N.Y. governor Andrew Cuomo acknowledges he ‘made people uncomfortable’ but will not resign


New York Gov. Andrew Cuomo said Wednesday he intends to remain in office in the face of sexual harassment allegations that have weakened his support and led to calls for his resignation, even among some fellow Democrats.

The governor, speaking in his first public appearance since three women accused him of inappropriate touching and offensive remarks, apologized and said that he “learned an important lesson” about his behaviour around women.

“I now understand that I acted in a way that made people feel uncomfortable,” Cuomo said at a Wednesday press conference. “It was unintentional, and I truly and deeply apologize for it.”

Cuomo said he will “fully co-operate” with the state attorney general’s investigation into sexual harassment allegations.

Attorney General Letitia James, also a Democrat, is in the process of selecting an outside law firm to conduct an investigation into the allegations and produce a report that will be made publicly.

Asked about calls for him to step aside, the third-term governor said: “I wasn’t elected by politicians. I was elected by the people of the state of New York. I’m not going to resign.”

Cuomo addressed the allegations during a news conference that otherwise focused on the state’s response to the coronavirus pandemic, the kind of briefings that made him a daily fixture on TV and a national star among Democrats.

WATCH | Cuomo’s full statement about the allegations of sexual harassment against him: 

New York Gov. Andrew Cuomo addressed allegations of sexual harassment against him Wednesday, saying he feels awful and embarrassed by his actions, but intends to remain in office. 3:05

Trying to be ‘playful’

Two of the women who accused Cuomo worked in his administration. The other was a guest at a wedding that he officiated.

One former aide, Charlotte Bennett, 25, said Cuomo quizzed her about her sex life and asked whether she would be open to a relationship with an older man. Bennett rejected Cuomo’s attempted apology, in which he said he’d been trying to be “playful” and that his jokes had been misinterpreted as flirting.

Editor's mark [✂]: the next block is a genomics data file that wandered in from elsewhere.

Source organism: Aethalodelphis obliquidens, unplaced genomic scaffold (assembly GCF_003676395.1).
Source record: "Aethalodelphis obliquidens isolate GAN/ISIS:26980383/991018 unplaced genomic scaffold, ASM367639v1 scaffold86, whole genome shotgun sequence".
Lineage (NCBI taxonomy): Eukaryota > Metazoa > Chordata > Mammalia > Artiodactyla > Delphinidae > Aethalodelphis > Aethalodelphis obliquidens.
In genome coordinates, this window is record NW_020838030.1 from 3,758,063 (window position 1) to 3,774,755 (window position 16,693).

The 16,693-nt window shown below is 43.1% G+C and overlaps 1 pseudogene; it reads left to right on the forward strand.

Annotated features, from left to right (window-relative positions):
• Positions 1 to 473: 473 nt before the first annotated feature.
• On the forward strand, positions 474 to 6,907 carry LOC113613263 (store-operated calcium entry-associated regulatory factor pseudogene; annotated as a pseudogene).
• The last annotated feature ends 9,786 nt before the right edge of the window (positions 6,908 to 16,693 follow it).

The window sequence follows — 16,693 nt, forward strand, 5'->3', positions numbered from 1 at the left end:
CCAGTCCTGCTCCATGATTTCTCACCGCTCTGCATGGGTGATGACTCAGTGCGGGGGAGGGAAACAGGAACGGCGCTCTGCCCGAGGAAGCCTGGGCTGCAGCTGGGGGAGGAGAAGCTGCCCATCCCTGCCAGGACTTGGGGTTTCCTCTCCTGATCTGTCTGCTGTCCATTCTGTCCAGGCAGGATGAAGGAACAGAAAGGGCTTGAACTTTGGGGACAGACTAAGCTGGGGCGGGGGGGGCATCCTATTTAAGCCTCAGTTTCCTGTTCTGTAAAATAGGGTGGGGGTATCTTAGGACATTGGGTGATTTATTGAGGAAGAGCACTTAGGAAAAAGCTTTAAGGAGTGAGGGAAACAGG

Another former aide, Lindsey Boylan, said Cuomo commented on her appearance inappropriately, kissed her without her consent at the end of a meeting and once suggested they play strip poker while aboard his state-owned jet. Cuomo has denied Boylan’s allegations.

And another woman, Anna Ruch, told The New York Times that Cuomo put his hands on her face and asked if he could kiss her at a September 2019 wedding.

Demonstrators call for Cuomo’s resignation in front of his Manhattan office on Tuesday. (Brittainy Newman/The Associated Press)

Refers to his behaviour as ‘gregarious’

Cuomo said he inherited his gregarious way of greeting people from his father, the late former Gov. Mario Cuomo, and that he intended it as a way of welcoming people and making them feel comfortable. He said he realizes now, “it doesn’t matter my intent. What matters is if anybody was offended by it.”

Speaking about the allegations, Cuomo initially said he was apologizing to “people” who were uncomfortable with his conduct, but he didn’t make clear as he continued which of the women he was referring to.

At one point, he said he was apologizing to “the young woman who worked here who said that I made her feel uncomfortable in the workplace,” though that description could apply to both Boylan and Bennett.

Asked what he was saying to New Yorkers, Cuomo said: “I’m embarrassed by what happened … I’m embarrassed that someone felt that way in my administration. I’m embarrassed and hurt, and I apologize that somebody who interacted with me felt that way.”

“I didn’t know at the time I was making her feel uncomfortable,” said the governor, who has touted a law requiring all workers in New York to receive sexual harassment training. 

“I never meant to, but that doesn’t matter. If a person feels uncomfortable, if a person feels pain, if a person is offended, I feel very badly about that, and I apologize for it. There’s no ‘but’; it’s, ‘I’m sorry.'”

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